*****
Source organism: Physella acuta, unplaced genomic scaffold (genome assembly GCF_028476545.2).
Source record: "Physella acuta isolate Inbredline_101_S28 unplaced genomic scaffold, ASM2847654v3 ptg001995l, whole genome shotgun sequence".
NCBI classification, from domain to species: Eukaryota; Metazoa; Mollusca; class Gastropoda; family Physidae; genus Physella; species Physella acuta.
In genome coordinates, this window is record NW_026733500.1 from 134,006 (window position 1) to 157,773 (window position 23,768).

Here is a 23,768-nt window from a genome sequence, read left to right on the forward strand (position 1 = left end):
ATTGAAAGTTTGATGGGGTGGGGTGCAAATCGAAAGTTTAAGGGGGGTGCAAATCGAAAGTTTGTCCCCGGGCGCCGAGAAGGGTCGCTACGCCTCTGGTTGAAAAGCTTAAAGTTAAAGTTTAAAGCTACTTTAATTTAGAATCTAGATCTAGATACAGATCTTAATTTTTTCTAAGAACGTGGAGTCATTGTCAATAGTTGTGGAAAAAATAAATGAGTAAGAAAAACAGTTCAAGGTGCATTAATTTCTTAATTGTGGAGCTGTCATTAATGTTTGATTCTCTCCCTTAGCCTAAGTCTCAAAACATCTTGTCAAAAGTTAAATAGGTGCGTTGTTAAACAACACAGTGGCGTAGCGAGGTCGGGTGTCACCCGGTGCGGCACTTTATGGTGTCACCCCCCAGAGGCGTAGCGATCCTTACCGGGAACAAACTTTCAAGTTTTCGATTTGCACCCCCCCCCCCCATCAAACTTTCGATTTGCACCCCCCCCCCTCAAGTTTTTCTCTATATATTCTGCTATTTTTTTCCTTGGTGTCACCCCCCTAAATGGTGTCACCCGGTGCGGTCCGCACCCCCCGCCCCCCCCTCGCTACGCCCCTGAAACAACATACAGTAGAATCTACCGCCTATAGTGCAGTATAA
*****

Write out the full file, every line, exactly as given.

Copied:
Source organism: Physella acuta, unplaced genomic scaffold (genome assembly GCF_028476545.2).
Source record: "Physella acuta isolate Inbredline_101_S28 unplaced genomic scaffold, ASM2847654v3 ptg001995l, whole genome shotgun sequence".
NCBI classification, from domain to species: Eukaryota; Metazoa; Mollusca; class Gastropoda; family Physidae; genus Physella; species Physella acuta.
In genome coordinates, this window is record NW_026733500.1 from 134,006 (window position 1) to 157,773 (window position 23,768).

Here is a 23,768-nt window from a genome sequence, read left to right on the forward strand (position 1 = left end):
ATTGAAAGTTTGATGGGGTGGGGTGCAAATCGAAAGTTTAAGGGGGGTGCAAATCGAAAGTTTGTCCCCGGGCGCCGAGAAGGGTCGCTACGCCTCTGGTTGAAAAGCTTAAAGTTAAAGTTTAAAGCTACTTTAATTTAGAATCTAGATCTAGATACAGATCTTAATTTTTTCTAAGAACGTGGAGTCATTGTCAATAGTTGTGGAAAAAATAAATGAGTAAGAAAAACAGTTCAAGGTGCATTAATTTCTTAATTGTGGAGCTGTCATTAATGTTTGATTCTCTCCCTTAGCCTAAGTCTCAAAACATCTTGTCAAAAGTTAAATAGGTGCGTTGTTAAACAACACAGTGGCGTAGCGAGGTCGGGTGTCACCCGGTGCGGCACTTTATGGTGTCACCCCCCAGAGGCGTAGCGATCCTTACCGGGAACAAACTTTCAAGTTTTCGATTTGCACCCCCCCCCCCCATCAAACTTTCGATTTGCACCCCCCCCCCTCAAGTTTTTCTCTATATATTCTGCTATTTTTTTCCTTGGTGTCACCCCCCTAAATGGTGTCACCCGGTGCGGTCCGCACCCCCCGCCCCCCCCTCGCTACGCCCCTGAAACAACATACAGTAGAATCTACCGCCTATAGTGCAGTATAA